It's not my favorite genre, though often when horror elements are added to other genres, they add a good bit to them. I have no taste at all for slasher horror, or anything Saw or Hostel. Silent Hill was ok, and probably the creepiest recent movie I've seen was I Am Legend. The sci-fi/horror Alien movies are favorites, too.
One of the more interesting horror writers was Lovecraft, he who brought us Cthulhu and his ilk. While not matching King or Koontz in his writing volume (which may be a good thing), his stories did have some interesting elements, including glimpses into realms that are essentially other-dimensional, where our laws of physics are trumped by others, where the lines and angles of structures just don't behave like they do in our world.
Reading Burke and Taylor's "A Heretics Guide to Eternity" felt a lot like that. Attempts to find reason and sanity are too often lacking, and one is left trying to make sense of...well...what???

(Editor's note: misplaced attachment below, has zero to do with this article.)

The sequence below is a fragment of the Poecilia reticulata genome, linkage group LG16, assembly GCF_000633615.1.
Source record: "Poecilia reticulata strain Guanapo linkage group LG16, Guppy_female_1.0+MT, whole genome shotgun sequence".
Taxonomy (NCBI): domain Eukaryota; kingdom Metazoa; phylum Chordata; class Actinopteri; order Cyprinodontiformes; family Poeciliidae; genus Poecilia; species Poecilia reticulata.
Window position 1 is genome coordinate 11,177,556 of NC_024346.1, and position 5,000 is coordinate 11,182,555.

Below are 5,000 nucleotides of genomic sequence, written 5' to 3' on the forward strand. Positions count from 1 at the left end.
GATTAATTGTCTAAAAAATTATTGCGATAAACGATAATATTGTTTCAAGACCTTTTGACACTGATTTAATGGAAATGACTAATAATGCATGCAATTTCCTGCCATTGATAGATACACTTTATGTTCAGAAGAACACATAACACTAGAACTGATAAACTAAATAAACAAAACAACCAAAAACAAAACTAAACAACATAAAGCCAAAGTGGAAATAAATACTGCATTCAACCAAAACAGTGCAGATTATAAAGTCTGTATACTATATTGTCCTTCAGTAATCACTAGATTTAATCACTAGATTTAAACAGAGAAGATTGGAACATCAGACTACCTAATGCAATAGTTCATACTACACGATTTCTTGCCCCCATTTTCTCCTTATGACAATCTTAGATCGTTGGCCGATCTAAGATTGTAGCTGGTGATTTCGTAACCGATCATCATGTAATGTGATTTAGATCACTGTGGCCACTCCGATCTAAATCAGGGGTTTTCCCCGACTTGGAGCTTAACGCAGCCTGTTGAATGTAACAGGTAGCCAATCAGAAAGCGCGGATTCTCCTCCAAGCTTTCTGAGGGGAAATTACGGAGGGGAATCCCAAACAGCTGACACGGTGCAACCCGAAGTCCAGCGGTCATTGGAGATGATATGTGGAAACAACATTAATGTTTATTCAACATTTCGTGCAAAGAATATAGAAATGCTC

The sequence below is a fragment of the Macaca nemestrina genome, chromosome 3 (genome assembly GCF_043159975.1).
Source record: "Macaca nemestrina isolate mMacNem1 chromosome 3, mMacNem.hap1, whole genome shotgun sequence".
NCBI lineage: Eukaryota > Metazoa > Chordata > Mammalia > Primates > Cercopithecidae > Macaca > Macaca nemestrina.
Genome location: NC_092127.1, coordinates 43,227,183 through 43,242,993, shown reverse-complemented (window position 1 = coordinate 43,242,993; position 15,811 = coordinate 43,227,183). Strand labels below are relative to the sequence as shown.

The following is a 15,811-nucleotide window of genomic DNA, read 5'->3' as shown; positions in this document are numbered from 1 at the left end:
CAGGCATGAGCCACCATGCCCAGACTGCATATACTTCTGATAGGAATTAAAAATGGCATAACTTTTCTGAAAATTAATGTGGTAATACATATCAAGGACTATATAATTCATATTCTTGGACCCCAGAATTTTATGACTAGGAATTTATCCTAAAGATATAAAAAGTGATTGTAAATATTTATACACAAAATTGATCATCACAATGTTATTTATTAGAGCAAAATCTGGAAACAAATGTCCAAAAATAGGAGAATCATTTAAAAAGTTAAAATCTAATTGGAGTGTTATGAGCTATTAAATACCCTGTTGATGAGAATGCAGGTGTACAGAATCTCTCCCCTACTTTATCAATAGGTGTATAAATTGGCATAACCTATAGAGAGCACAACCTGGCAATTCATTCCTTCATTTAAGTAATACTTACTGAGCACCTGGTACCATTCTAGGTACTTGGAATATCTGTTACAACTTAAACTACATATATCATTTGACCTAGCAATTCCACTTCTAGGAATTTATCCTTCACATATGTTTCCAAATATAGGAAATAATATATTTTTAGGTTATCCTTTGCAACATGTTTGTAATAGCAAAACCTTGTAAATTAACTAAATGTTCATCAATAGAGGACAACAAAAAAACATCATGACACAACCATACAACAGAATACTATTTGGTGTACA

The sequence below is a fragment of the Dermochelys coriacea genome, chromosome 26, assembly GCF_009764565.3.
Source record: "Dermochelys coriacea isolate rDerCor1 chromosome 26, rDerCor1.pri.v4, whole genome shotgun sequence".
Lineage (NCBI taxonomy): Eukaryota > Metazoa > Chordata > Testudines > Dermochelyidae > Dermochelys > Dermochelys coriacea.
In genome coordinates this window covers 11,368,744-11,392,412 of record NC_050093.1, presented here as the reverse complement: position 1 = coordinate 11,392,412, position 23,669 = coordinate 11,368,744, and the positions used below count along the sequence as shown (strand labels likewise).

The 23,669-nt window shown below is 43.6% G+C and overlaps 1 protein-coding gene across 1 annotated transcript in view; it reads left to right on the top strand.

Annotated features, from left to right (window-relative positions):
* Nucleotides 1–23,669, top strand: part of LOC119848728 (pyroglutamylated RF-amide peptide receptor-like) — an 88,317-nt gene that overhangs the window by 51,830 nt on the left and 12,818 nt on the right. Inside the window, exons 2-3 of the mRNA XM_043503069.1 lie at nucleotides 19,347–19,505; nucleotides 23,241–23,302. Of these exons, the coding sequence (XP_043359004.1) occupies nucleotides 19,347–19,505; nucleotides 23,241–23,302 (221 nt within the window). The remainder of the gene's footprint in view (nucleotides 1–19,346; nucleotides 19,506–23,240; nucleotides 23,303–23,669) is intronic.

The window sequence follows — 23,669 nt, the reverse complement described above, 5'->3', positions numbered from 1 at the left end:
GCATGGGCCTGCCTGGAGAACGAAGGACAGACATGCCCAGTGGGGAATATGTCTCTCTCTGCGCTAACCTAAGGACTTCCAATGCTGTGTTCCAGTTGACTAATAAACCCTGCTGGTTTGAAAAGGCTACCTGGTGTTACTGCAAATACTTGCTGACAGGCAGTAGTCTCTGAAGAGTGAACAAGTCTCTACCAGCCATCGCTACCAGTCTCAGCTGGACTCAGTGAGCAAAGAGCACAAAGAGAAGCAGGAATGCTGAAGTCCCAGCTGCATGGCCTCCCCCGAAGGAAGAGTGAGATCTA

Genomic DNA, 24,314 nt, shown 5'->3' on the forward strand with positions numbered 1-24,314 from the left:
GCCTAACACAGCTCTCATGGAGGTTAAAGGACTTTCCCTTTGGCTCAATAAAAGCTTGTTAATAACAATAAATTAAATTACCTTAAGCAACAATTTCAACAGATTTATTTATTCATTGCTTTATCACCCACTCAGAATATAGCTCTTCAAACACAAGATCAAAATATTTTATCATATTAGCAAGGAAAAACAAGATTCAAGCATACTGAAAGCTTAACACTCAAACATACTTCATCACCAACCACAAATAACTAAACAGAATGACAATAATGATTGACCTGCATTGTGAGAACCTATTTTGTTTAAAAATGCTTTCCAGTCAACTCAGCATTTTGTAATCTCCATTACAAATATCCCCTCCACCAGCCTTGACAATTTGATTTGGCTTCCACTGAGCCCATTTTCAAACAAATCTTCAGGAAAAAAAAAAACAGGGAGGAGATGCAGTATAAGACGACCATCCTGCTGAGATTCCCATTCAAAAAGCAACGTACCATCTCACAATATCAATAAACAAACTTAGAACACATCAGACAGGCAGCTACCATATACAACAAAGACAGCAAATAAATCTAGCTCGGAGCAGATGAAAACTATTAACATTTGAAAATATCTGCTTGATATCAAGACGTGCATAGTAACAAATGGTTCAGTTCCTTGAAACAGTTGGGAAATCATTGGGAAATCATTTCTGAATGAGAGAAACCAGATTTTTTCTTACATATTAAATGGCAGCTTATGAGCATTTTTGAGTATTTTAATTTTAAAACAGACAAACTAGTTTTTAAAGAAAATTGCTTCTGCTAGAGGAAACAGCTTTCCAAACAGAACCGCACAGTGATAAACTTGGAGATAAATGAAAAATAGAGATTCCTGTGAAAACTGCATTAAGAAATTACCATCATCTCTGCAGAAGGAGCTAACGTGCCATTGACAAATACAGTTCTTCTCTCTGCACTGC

For example, consider these two statements.
One of my other earlier titles for this book was I'm a Universalist Who Believes in Hell.
And a couple of pages later.
I may be a universalist,...but I also believe in Hell. Do I mean a place filled with fire, brimstone, and flames that burn bodies forever in eternal torment? No.
So, he's a universalist who isn't a universalist, who believes in Hell but doesn't believe in Hell.
While you're making sense of that, I need to go feed my Puppy of Tindolis.